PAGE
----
III. Discussion

         When seeking reconsideration of a final order, i.e., to alter or amend judgment, under Federal Rule of Civil Procedure 59(e), the movant must show (1) an intervening change in controlling law, (2) the availability of new evidence that was not available when the court issued the underlying order, or (3) “the need to correct a clear error of law or fact or to prevent manifest injustice.” See Max's Seafood Café ex rel. Lou- Ann, Inc. v. Quinteros, 176 F.3d 669, 677 (3d Cir. 1999) (citation omitted). Only the third basis for granting reconsideration is potentially implicated here, but none of Defendant's claims in his motion for reconsideration satisfies this standard.

         Defendant first claims that the court was required to order the Government to respond to his 2255 motion before it denied the motion. Defendant is mistaken. As previously explained in this court's September 28, 2015 opinion, (see Doc. 110 at 3), under Rule 4 of the Rules Governing Section 2255 Proceedings for the United States District Courts, 28 U.S.C. foll. § 2255, the district court may dismiss a 2255 motion “[i]f it plainly appears from the motion, any attached exhibits, and the record of prior proceedings that the moving party is not entitled to relief[.]” 28 U.S.C. foll. § 2255 Rule 4(b); United States v. Nahodil, 36 F.3d 323, 325 (3d Cir. 1994); see also 28 U.S.C. § 2255(b). After review of Defendant's 2255 motion and the record, the court determined that it was clear that he was not entitled to relief, and properly denied his motion without requiring a response from the Government.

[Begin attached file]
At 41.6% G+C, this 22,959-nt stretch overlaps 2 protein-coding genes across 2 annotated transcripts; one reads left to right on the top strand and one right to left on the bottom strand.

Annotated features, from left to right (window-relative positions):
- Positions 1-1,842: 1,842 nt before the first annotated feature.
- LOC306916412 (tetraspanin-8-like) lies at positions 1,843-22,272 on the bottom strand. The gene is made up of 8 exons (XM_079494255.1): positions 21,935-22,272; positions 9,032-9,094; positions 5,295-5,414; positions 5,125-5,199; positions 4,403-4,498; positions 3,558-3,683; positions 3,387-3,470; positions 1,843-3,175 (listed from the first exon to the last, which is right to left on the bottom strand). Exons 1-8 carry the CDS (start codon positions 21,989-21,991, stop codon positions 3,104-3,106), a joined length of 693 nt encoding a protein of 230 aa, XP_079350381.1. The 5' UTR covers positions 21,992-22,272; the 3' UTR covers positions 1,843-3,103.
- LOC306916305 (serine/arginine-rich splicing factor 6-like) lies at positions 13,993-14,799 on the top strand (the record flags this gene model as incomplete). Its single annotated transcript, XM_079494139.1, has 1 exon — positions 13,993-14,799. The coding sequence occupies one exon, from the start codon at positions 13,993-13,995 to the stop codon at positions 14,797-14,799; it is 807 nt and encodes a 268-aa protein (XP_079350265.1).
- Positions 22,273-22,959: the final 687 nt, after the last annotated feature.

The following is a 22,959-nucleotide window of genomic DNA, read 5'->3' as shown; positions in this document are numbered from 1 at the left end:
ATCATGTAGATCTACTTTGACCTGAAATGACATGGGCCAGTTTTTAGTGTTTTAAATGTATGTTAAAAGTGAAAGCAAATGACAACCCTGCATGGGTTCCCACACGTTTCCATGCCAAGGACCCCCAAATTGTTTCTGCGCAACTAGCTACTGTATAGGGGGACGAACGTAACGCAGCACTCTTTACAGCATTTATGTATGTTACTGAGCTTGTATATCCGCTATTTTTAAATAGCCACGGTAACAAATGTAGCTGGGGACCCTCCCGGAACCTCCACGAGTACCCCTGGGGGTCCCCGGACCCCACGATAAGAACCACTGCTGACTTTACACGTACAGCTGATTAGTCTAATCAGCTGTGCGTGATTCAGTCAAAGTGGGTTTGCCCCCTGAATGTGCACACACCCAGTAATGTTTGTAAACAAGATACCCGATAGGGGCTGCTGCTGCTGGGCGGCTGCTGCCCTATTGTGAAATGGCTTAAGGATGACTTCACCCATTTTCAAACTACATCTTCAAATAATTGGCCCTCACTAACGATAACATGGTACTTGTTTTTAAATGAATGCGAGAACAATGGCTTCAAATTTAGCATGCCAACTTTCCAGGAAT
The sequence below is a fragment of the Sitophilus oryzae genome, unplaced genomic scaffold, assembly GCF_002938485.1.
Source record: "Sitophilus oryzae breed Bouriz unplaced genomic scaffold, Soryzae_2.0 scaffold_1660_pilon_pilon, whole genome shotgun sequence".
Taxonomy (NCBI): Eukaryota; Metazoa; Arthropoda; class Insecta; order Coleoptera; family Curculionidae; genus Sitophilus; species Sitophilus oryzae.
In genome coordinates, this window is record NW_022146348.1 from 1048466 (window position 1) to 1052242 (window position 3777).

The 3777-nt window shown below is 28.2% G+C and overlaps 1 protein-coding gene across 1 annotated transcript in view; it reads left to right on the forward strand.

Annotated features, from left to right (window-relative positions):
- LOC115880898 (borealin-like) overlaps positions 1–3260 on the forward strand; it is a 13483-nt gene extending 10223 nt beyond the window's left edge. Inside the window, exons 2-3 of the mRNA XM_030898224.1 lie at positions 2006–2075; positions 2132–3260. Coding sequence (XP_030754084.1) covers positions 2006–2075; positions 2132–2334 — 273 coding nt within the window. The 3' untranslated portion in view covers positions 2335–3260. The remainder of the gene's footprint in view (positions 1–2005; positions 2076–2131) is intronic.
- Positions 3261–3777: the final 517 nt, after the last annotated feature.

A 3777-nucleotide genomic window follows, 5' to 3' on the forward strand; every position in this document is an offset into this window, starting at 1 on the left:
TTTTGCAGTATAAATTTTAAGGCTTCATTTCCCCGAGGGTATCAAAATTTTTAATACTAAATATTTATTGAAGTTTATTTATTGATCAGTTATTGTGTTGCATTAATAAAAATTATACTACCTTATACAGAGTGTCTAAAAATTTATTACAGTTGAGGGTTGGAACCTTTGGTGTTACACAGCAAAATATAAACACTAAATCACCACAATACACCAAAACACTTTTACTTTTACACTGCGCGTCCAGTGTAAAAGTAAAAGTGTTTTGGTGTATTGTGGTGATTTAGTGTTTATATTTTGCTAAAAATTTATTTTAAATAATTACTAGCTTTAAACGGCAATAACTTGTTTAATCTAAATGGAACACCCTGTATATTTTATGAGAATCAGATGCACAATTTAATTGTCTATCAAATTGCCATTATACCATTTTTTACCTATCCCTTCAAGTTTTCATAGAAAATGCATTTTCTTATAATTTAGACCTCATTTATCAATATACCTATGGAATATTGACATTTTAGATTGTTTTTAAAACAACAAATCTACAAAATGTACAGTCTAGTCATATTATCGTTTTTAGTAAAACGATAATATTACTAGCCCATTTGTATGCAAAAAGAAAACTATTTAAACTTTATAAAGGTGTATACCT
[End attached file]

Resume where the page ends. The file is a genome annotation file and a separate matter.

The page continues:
Defendant's second claim is that he never received the June 30, 2015 Miller notice, and the court erred by not “assur[ing] itself” that he had received the notice prior to reviewing and denying his 2255 motion as ...